Responses to NMC consultation show overwhelming support for fitness to practise changes

29 March 2017

Responses to the NMC’s consultation on proposed changes to its fitness to practise processes have shown overwhelming support. The consultation, Modernising Fitness to Practise, ran from October to December 2016 and set out a range of proposals which would allow the NMC to resolve some cases in a quicker and more proportionate way.

Under the changes, NMC Case Examiners will be given expanded powers to issue warnings, recommend undertakings and give advice.

132 responses to the consultation were received with the vast majority in favour of the proposed changes. The consultation report showed that 82% of organisations agreed with the proposed approach for recommending undertakings while 74% of individuals agreed with the approach for issuing warnings.

Earlier this month the Government approved changes to the NMC’s legislation meaning these fitness to practise changes can now take place and will be implemented in July 2017.

Jackie Smith, NMC Chief Executive and Registrar said:

“These long awaited changes will help to ensure public confidence in the nursing and midwifery professions, enabling us to resolve some less contentious matters more simply and quickly, taking only the most serious cases to a full hearing.

“I welcome the support for these proposals from our stakeholders who clearly recognise the real benefits these changes will bring for the NMC and the nurses and midwives on our register.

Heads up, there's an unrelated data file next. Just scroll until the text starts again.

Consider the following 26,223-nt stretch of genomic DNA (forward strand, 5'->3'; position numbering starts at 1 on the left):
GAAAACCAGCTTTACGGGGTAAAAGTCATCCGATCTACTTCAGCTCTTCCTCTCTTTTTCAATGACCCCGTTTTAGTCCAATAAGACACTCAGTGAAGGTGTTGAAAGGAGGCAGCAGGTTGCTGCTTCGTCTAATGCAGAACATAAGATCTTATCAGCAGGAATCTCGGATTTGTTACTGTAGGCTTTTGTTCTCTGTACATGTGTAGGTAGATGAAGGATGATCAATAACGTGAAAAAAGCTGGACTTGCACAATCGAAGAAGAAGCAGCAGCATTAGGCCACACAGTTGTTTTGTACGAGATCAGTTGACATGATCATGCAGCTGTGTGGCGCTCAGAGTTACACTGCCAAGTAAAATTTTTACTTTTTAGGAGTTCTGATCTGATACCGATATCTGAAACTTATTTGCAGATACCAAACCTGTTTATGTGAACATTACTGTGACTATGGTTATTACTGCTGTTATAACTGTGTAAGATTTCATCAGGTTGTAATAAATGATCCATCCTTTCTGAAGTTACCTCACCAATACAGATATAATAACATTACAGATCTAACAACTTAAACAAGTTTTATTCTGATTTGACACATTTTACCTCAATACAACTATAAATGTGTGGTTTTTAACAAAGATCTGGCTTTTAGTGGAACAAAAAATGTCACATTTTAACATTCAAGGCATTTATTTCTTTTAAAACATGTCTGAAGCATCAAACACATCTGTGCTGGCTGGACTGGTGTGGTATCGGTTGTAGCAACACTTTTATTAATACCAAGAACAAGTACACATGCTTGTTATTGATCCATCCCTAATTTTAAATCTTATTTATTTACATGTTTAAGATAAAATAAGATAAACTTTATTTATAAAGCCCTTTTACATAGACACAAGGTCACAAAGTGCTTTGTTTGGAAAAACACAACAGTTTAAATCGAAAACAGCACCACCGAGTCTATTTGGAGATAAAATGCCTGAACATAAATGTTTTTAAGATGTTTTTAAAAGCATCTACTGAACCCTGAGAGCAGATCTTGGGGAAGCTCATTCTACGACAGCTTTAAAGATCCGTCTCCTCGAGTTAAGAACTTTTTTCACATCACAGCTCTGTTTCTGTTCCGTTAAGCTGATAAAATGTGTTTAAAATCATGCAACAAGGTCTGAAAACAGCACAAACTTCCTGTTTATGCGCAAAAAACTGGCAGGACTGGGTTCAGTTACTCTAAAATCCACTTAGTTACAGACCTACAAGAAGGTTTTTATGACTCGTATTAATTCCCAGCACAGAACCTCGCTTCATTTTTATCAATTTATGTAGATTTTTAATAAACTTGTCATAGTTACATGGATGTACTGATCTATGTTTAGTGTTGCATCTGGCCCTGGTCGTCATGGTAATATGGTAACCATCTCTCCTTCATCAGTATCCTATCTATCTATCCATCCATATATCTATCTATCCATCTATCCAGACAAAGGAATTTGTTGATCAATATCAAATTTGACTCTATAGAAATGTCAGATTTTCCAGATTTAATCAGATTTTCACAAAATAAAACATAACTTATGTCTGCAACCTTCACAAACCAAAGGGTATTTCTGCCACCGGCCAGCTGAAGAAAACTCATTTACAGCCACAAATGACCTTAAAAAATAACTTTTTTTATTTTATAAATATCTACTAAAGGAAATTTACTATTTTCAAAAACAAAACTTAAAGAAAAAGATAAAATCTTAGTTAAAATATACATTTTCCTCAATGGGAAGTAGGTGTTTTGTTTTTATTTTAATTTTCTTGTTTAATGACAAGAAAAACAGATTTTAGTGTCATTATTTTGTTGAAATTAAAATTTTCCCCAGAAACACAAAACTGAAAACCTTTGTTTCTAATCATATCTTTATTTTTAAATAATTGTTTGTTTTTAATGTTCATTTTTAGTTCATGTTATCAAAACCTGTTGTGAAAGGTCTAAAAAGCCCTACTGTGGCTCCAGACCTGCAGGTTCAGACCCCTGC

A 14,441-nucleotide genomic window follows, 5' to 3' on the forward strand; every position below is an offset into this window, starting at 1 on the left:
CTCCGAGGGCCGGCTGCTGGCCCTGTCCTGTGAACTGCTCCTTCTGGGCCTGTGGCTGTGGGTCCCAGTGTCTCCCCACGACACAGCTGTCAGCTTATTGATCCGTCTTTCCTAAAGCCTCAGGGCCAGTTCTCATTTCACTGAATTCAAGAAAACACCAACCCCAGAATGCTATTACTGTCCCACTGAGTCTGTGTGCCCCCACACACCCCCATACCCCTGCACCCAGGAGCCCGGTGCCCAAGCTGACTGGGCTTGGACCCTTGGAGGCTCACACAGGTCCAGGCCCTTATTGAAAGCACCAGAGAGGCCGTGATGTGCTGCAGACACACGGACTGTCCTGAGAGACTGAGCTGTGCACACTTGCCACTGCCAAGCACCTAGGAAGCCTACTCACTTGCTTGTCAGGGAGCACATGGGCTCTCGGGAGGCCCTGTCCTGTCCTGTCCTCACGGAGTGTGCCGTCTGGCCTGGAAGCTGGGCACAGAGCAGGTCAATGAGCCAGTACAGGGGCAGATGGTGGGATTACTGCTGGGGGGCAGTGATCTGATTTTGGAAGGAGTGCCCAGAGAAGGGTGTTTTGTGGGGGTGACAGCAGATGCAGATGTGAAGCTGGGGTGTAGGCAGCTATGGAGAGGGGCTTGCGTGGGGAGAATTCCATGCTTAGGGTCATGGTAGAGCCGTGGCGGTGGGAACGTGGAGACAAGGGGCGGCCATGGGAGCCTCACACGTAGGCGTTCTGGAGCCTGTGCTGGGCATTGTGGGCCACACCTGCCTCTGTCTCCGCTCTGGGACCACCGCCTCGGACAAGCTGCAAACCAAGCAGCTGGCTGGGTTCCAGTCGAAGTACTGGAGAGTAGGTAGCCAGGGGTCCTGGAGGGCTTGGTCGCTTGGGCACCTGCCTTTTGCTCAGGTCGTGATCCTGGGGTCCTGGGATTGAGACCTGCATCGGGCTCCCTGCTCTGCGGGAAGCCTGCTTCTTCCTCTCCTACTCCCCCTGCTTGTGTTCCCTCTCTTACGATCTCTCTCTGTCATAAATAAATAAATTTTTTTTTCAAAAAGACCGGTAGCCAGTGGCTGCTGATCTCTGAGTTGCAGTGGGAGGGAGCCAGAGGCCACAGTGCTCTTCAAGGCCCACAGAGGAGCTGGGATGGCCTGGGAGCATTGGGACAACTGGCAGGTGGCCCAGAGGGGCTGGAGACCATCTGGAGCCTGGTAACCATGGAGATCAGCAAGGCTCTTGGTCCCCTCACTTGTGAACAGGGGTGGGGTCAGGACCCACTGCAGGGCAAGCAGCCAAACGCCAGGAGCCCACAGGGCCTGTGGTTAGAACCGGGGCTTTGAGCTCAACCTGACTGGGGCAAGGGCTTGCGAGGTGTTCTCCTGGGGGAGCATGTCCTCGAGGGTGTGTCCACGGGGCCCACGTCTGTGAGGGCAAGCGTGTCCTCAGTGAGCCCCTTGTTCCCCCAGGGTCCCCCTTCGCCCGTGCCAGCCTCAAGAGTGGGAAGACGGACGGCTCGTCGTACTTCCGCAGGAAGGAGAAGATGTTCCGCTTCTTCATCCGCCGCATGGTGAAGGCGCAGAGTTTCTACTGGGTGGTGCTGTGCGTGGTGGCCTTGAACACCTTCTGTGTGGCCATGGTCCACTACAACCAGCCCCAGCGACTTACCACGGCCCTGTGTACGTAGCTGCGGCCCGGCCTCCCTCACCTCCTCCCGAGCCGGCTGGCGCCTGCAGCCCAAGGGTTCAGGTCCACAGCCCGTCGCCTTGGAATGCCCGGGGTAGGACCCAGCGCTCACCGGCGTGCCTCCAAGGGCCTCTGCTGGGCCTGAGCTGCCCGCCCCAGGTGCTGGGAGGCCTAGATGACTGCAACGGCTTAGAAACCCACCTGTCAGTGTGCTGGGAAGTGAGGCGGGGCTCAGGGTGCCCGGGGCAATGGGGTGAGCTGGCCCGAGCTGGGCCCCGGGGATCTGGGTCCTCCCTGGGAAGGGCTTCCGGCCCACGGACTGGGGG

“We will continue to work closely with our stakeholders to ensure that these much needed changes are successfully implemented.”


Notes for editors

  1. For media enquiries, please contact NMC press office on 020 7681 5649 or email
  2. The Nursing and Midwifery Council (NMC) is the independent professional regulator for nurses and midwives in the UK. We exist to protect the public. We do this by maintaining the register of qualified nurses and midwives and setting standards of education, training, conduct and performance. We make sure that nurses and midwives keep their skills and knowledge up to date through a regular revalidation process. If concerns are raised about the standards of a registered nurse or midwife, we have a duty to investigate and, where necessary, take action to protect the public. 
  3. On 21 April 2016 the Department of Health consulted on proposals to improve certain approaches within our fitness to practise function by providing us with new regulatory powers. The Department of Health published their consultation report on 11 January 2017. The report signalled their intention to move ahead with the proposed changes as consulted upon. The Government then approved the introduction of these changes in March 2017.